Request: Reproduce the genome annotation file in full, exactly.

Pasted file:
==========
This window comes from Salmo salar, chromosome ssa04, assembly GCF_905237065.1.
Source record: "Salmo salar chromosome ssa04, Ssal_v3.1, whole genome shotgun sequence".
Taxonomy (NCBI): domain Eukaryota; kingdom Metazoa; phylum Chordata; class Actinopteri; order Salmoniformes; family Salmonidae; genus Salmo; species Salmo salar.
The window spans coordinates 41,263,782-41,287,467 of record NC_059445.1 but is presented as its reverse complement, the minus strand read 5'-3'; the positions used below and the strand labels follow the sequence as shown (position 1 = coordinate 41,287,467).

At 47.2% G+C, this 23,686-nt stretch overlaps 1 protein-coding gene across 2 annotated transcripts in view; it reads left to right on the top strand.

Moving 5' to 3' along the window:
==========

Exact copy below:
This window comes from Salmo salar, chromosome ssa04, assembly GCF_905237065.1.
Source record: "Salmo salar chromosome ssa04, Ssal_v3.1, whole genome shotgun sequence".
Taxonomy (NCBI): domain Eukaryota; kingdom Metazoa; phylum Chordata; class Actinopteri; order Salmoniformes; family Salmonidae; genus Salmo; species Salmo salar.
The window spans coordinates 41,263,782-41,287,467 of record NC_059445.1 but is presented as its reverse complement, the minus strand read 5'-3'; the positions used below and the strand labels follow the sequence as shown (position 1 = coordinate 41,287,467).

At 47.2% G+C, this 23,686-nt stretch overlaps 1 protein-coding gene across 2 annotated transcripts in view; it reads left to right on the top strand.

Moving 5' to 3' along the window: